Security agents visited Mr. Ceesay’s home and office several times looking for him.

Frontline human rights defenders in the Gambia urged the government to “take all necessary measures to guarantee the security, physical and psychological integrity Fabakary Ceesay. They want the Jammeh regime to guarantee that “all human rights defenders in the Gambia are able to carry out their legitimate human rights activities without fear of reprisals and free of all restrictions including judicial harassment.”



Gambia Editor Battles Sedition Charges

March 14, 2013
Alhagie Jobe faces sedition charges

Alhagie Jobe faces sedition charges

Alhagie Jobe has become the latest Gambian editor to be arraigned for sedition charges.

The deputy Editor-In-Chief of the Daily Observer newspaper and his alleged accomplice in crime one Mbye Bittaye appeared before Magistrate Hilary Abeke of Kanifing Magistrates’ Court on Tuesday. Magistrate Abeke ordered them to be remanded until they appear in court on March 19.

Mr. Jobe was charged with seditious intent, seditious publication, possession of seditious publication, giving false information to a public officer, forgery, and making document without authority. Mr. Bittaye was slapped with unlawful inquiries to commit forgery charge.

Both accused persons admitted their innocence.

The prosecution read in court what appeared to be a revealing charge sheet. It accused Mr. Jobe of false publication on Daily Observer on December 19, 2012 alleging that “Major Lamin Touray was on the run from imminent re-arrest and detention and charge in absentia for breach of office ethics and by refusing to take orders in the execution of some people.”

His acts, among others, were committed with “intent to deceive, bring hatred and incite disaffection against the person of President Yahya Jammeh,” the court heard.

Mr. Bittaye’s single charge had to do with making inquiries at the Daily Observer with the “intent to make forged document on behalf of Lamin Touray,” an act meant to “deceive.”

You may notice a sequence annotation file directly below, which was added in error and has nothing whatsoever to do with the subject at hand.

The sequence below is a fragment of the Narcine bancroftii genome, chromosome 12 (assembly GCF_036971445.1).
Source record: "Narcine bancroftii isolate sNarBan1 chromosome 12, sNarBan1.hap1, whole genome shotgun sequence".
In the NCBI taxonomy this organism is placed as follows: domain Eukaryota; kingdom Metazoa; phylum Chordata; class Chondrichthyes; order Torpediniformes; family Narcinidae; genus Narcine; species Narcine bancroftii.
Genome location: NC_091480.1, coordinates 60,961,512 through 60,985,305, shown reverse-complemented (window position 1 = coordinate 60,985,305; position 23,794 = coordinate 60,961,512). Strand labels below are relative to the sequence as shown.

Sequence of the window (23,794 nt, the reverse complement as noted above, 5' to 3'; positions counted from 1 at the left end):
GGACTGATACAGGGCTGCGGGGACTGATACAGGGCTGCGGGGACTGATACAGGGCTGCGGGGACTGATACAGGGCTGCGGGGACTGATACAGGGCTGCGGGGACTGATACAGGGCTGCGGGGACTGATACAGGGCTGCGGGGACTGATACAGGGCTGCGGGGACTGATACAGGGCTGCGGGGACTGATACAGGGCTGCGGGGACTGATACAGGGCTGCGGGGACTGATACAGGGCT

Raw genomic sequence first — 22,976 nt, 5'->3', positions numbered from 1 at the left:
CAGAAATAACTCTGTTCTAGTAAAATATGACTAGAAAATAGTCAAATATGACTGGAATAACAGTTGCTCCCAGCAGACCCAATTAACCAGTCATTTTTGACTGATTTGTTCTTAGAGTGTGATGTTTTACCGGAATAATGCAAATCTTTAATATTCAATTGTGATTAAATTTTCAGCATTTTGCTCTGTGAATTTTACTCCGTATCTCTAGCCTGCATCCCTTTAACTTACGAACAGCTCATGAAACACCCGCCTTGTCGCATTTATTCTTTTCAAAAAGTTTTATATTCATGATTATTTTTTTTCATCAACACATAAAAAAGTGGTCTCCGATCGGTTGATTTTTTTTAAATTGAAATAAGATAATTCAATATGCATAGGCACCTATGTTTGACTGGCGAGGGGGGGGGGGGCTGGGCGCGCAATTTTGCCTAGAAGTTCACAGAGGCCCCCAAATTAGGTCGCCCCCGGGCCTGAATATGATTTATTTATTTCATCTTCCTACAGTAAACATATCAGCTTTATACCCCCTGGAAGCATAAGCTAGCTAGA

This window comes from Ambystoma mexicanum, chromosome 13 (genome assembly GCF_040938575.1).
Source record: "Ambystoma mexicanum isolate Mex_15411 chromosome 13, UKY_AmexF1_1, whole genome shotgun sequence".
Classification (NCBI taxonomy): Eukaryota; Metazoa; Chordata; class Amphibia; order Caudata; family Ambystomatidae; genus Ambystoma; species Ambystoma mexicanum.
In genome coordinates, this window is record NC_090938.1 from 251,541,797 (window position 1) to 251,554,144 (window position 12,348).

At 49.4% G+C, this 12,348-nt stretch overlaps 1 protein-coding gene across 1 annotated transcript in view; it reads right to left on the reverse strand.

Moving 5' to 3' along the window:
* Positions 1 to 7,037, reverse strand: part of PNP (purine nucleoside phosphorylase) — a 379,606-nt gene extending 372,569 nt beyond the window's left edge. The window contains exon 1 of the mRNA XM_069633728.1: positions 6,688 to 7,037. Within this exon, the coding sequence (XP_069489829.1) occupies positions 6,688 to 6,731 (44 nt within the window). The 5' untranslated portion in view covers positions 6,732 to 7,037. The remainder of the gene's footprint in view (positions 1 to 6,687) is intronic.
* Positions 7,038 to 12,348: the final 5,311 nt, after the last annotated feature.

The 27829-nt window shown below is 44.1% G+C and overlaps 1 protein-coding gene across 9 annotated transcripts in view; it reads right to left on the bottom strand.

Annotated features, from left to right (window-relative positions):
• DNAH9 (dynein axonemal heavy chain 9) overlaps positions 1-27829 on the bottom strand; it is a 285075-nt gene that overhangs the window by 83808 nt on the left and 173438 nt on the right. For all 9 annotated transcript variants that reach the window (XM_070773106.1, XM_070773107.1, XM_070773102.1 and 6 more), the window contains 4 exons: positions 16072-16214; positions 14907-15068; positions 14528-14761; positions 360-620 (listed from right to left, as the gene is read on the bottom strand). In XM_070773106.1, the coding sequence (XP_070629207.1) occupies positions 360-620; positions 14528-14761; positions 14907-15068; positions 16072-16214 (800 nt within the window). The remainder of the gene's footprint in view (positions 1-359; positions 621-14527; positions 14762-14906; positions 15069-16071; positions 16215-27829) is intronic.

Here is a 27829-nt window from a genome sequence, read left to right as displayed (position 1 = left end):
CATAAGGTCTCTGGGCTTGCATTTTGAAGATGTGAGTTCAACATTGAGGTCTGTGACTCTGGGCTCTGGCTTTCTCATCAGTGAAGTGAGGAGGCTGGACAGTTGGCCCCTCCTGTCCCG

NIA Frees Kidnapped Gambian Journalist

March 12, 2013
Baboucarr Ceesay

Baboucarr Ceesay

Officials of the feared Gambia National Intelligence Agency (NIA) have released the kidnapped Gambian journalist after repeated denials of having him in custody.

Baboucarr Ceesay, the 1st Vice President of the local press union was abducted on the streets of Tallinding last Friday afternoon and whisked into a waiting vehicle.

“Baboucarr was kidnapped when he was going home with his brother after attending Friday prayers,” family sources said. He was forced into a vehicle without number plate by unidentified men. “The vehicle sped away and soon disappeared into the thin air.”

Nothing was heard about him, prompting his family and press freedom organizations to launch a search mission which bore no fruit as Gambian authorities remained on denial until Monday afternoon when they muster the courage and allowed the journalist to heave an air of freedom. It then became clear that he had all along been detained at the mosquito-infested dungeons of the NIA headquarters in Banjul for three nights. Baboucarr’s release was without the usual threats that “our investigation is still not complete.”

Until his whereabouts were known, many people raised concerns about the safety of Mr. Ceesay whose kidnapping came on the heels of disappearances of people in the custody of Gambian security.

A secret agent insider, who confirmed Mr. Ceesay’s detention at the NIA, said the journalist was being interrogated on the circumstances leading to Abubacarr Saidykhan’s escape to Senegal. They asked whether Mr. Ceesay too is planning to toe along the same line.

It could be recalled that Babucarr Ceesay and Abubacarr Saidykhan were arrested and detained in September last year after they applied for a permission to hold a peaceful protest against the execution of the nine death row inmates in the Gambia.

They were charged with seditious intention but the state later recanted to national and international pressures and dropped the charges. But continuous threats on the duo led Mr. Saidykhan to flee into self-imposed exile.